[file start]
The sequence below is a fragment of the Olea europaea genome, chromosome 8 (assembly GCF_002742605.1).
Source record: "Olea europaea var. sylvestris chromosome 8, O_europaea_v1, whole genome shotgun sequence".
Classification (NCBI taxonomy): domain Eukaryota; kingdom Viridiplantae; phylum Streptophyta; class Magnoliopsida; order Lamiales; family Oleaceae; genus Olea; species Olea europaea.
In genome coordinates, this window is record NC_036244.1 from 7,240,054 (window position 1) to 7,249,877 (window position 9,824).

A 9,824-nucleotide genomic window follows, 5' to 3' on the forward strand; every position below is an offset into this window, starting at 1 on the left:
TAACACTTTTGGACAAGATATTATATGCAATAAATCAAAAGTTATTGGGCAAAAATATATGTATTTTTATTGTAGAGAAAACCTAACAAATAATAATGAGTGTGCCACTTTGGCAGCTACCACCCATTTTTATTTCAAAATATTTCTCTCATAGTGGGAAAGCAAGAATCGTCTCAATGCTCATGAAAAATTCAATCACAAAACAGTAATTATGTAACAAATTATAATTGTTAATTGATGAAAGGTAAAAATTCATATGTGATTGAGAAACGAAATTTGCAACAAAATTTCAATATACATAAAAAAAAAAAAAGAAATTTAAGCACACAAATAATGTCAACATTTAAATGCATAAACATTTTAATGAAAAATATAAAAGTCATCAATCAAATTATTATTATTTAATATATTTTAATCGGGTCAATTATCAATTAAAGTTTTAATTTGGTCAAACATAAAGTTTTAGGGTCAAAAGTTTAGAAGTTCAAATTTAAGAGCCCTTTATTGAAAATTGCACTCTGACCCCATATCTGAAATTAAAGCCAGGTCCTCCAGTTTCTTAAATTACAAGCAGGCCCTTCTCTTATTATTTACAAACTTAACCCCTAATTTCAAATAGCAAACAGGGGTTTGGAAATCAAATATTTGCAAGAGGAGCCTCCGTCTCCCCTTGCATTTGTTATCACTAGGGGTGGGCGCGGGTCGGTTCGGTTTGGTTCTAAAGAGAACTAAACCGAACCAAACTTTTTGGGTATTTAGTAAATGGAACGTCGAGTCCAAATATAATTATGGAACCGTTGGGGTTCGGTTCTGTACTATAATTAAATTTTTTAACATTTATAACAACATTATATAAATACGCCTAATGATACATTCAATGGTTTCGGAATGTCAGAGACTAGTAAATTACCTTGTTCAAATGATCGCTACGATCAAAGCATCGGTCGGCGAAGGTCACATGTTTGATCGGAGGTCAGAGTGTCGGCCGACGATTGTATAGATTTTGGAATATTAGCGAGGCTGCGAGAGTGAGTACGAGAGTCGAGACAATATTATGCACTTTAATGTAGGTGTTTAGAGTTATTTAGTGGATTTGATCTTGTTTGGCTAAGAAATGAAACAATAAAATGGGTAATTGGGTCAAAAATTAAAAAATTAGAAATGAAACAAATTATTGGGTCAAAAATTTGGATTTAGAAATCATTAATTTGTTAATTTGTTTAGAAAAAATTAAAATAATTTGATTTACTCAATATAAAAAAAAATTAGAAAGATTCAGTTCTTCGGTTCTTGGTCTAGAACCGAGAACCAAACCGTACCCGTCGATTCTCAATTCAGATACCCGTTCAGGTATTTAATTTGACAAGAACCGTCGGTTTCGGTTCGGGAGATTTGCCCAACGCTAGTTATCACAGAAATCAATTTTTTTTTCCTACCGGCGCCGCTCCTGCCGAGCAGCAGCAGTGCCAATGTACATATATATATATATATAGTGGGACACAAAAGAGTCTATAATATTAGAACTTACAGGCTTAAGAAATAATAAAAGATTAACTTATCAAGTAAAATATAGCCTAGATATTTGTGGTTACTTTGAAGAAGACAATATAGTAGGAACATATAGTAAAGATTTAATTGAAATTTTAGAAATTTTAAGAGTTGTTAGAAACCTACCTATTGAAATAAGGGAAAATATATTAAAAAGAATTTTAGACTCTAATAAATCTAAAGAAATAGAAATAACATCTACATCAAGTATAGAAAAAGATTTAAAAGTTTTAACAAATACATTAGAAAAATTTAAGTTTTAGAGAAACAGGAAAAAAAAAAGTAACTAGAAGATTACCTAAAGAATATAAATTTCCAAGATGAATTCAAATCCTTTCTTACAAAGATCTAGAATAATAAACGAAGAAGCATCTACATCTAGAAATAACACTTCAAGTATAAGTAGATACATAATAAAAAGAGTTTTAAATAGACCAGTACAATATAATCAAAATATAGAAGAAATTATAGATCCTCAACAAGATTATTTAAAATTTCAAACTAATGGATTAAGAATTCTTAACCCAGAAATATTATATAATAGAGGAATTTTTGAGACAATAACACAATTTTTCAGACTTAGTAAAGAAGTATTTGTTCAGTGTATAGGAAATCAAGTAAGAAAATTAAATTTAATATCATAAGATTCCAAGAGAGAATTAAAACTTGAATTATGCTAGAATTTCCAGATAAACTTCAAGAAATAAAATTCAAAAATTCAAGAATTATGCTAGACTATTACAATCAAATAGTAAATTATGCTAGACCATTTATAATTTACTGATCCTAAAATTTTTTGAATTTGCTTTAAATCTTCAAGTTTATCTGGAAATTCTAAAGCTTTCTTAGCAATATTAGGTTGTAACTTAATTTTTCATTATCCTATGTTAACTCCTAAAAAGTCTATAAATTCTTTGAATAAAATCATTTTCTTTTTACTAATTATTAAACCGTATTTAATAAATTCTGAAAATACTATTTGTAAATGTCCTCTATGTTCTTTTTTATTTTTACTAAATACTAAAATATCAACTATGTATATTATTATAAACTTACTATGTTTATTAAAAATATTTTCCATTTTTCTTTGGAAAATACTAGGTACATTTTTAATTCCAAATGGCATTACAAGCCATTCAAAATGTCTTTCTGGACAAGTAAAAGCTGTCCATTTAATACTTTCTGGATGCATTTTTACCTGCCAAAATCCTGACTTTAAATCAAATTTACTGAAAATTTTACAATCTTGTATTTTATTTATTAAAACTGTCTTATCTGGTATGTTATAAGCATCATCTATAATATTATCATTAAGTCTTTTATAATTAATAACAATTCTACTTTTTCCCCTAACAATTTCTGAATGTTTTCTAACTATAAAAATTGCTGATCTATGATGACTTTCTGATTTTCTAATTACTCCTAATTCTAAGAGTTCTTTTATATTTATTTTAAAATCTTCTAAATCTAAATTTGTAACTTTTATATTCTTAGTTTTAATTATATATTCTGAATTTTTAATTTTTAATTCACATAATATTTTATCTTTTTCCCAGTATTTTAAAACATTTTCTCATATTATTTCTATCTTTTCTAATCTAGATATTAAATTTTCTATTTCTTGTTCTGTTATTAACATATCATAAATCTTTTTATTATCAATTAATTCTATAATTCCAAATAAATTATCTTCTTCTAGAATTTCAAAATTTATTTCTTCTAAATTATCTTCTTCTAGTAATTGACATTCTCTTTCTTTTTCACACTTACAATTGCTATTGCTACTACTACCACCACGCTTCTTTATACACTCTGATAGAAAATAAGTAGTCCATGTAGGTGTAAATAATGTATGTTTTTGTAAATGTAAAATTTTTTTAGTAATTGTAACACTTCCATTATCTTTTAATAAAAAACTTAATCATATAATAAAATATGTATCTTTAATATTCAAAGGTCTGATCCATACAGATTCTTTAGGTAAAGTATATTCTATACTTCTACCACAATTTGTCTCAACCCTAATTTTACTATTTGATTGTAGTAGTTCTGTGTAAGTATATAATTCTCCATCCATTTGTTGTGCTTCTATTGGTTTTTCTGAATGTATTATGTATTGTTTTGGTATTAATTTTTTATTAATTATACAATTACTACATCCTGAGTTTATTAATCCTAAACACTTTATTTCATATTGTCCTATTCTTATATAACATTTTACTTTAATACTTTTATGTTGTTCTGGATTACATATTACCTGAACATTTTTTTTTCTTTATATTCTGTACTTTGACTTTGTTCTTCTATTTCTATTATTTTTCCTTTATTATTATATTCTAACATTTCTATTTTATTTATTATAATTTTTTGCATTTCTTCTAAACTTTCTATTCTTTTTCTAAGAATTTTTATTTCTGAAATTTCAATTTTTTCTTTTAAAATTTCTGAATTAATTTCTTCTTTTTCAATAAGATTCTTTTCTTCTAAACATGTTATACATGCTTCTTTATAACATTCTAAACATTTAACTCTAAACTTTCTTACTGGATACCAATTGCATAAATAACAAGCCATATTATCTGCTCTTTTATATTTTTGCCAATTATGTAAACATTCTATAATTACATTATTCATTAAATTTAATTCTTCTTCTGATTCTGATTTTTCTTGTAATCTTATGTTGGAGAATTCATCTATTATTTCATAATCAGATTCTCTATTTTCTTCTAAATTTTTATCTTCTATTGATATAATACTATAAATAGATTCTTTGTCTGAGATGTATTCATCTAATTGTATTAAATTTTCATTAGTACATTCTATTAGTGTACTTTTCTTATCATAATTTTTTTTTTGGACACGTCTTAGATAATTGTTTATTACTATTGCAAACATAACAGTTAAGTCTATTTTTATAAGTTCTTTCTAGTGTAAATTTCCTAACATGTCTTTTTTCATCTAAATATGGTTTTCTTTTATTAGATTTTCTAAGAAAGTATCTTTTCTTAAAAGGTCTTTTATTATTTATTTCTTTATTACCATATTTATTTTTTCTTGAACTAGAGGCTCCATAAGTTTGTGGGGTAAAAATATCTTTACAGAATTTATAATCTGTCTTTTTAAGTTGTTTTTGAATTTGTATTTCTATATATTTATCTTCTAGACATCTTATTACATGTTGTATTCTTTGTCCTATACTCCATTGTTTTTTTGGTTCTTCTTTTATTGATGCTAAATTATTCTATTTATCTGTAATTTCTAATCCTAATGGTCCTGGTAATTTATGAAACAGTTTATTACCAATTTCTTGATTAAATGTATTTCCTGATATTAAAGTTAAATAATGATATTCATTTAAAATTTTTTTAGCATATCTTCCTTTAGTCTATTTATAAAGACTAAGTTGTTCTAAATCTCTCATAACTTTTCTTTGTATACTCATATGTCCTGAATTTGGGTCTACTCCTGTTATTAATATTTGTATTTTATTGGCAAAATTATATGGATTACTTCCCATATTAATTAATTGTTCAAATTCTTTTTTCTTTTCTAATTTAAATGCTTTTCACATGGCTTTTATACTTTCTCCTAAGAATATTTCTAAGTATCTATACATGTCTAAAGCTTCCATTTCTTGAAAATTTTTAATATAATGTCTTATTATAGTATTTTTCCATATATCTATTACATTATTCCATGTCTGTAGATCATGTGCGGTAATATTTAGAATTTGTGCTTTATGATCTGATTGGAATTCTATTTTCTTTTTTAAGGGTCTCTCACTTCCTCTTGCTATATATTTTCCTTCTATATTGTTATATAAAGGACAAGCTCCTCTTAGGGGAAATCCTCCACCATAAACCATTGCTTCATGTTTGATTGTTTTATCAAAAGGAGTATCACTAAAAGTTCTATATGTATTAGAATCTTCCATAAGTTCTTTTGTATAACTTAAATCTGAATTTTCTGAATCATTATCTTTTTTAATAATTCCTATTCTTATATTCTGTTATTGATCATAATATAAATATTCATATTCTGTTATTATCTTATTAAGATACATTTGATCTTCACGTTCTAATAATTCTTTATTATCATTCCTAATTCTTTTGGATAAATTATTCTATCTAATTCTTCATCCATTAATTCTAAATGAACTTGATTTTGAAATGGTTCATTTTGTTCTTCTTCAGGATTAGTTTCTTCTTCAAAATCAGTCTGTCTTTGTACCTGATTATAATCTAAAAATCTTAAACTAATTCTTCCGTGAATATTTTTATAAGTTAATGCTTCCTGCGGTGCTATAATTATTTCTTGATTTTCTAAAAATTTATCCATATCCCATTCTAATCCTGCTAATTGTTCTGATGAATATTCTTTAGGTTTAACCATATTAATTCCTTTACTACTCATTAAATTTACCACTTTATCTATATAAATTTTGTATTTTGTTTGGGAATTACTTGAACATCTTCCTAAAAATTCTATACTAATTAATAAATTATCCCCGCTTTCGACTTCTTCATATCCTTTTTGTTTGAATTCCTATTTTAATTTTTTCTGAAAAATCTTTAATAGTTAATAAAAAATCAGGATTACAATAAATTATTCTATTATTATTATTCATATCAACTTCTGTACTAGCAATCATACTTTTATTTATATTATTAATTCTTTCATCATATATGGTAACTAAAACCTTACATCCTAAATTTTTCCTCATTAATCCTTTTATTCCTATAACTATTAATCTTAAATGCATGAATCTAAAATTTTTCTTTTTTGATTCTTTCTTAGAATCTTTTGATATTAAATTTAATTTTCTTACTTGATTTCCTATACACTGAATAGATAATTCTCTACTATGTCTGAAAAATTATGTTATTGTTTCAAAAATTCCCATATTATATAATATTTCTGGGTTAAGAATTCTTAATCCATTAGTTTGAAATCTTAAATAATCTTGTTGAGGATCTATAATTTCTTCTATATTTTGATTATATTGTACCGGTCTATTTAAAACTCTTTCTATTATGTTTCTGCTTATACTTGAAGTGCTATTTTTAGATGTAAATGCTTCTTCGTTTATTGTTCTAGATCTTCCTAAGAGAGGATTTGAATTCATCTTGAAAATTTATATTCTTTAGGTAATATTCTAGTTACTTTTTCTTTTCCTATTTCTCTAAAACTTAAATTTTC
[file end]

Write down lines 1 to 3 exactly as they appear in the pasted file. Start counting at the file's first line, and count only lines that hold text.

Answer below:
The sequence below is a fragment of the Olea europaea genome, chromosome 8 (assembly GCF_002742605.1).
Source record: "Olea europaea var. sylvestris chromosome 8, O_europaea_v1, whole genome shotgun sequence".
Classification (NCBI taxonomy): domain Eukaryota; kingdom Viridiplantae; phylum Streptophyta; class Magnoliopsida; order Lamiales; family Oleaceae; genus Olea; species Olea europaea.